It is reported that 50-80 per cent of the Russian market may be given to foreign banks
About 90 per cent of Russian banks are too small to compete with foreign ones, Russia's Prime Minister Mikhail Kasyanov says. The website of the GAZETA daily informs, the Russian prime minister made the conclusion after his meeting with Citybank President Stanley Fischer.
According to the daily, during the meeting with Mikhail Kasyanov, Stanley Fischer said that Citigroup (Citybank is part of the structure) was going to enlarge the volume of investments in Russia and open a saving banks network here. Citigroup does not mention the volume of its prospective investments, but Mikhail Kasyanov thinks the measure will force the Russian bank capital out of Russia's financial market.
Citigroup's capitalization ($58 billion as of beginning of the year) is three times as large as the whole of Russia's bank system (it makes up 581 billion rubles or a bit more than $18 billion). A high-ranking governmental official told Gazeta that "Citigroup's plans are a strong impulse for foreign businessmen who know the structure to come to Russia too." The capitalization of England's HSBC bank holding is $35 billion and that of France's Credit Agricole - $29 billion.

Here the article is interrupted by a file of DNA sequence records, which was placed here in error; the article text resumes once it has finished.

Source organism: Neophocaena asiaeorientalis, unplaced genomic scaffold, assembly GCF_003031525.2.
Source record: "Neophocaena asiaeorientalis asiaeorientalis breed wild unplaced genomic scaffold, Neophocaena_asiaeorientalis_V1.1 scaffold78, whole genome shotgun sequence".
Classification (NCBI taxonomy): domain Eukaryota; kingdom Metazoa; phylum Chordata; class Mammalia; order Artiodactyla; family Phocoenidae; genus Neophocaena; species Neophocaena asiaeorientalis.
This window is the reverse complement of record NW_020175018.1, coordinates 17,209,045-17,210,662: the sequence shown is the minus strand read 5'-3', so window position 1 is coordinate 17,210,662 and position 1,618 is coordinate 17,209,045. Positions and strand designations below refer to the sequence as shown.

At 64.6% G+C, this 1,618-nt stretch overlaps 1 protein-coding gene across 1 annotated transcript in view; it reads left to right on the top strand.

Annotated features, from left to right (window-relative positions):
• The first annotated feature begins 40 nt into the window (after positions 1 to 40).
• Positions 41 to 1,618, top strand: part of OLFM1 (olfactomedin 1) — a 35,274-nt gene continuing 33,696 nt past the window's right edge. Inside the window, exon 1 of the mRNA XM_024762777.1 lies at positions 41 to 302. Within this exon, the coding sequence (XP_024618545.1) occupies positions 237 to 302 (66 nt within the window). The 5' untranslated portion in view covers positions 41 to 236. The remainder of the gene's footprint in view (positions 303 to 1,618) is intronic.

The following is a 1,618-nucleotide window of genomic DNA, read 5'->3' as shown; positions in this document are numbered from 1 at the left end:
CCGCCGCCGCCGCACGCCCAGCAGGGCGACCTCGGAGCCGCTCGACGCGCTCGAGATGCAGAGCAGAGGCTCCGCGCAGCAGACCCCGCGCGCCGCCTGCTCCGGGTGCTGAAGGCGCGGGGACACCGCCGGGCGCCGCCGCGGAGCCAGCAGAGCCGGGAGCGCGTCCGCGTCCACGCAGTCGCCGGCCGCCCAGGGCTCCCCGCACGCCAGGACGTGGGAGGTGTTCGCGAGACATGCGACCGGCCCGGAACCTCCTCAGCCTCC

The daily states that Fischer's statement has caused no anxiety in the RF Government. It was perfectly clear already in the summer of 2003 that Russia's authorities were not going to protect the national bank sector from rivals. At that very period mass media reported the leak from the negotiations concerning Russia's incorporation into the WTO.
It was reported that at the beginning of 2003 the Russian delegation allowed the quota of 25 per cent of the Russian bank sector for foreigners; however in the summer the RF authorities became even more liberal and agreed to give 50 or 80 per cent of the market to foreign banks. The daily reports, Prime Minister Mikhail Kasyanov suggested the only alternative for Russian banks to survive: he said they might form large bank holdings capable of competing with foreign rivals, Lenta.Ru reports.
Experts say that Russian banks still have some time to improve the situation. Board member of the Guild of Financial Analysts Valery Petrov says that foreign banks have got two basic advantages - their capital and better technologies. At the same time, he adds that the population is still highly conservative; consequently, Russian clients are sure to prefer Russian banks to foreign ones when it comes to taxation optimization and organization of not quite legitimate finance.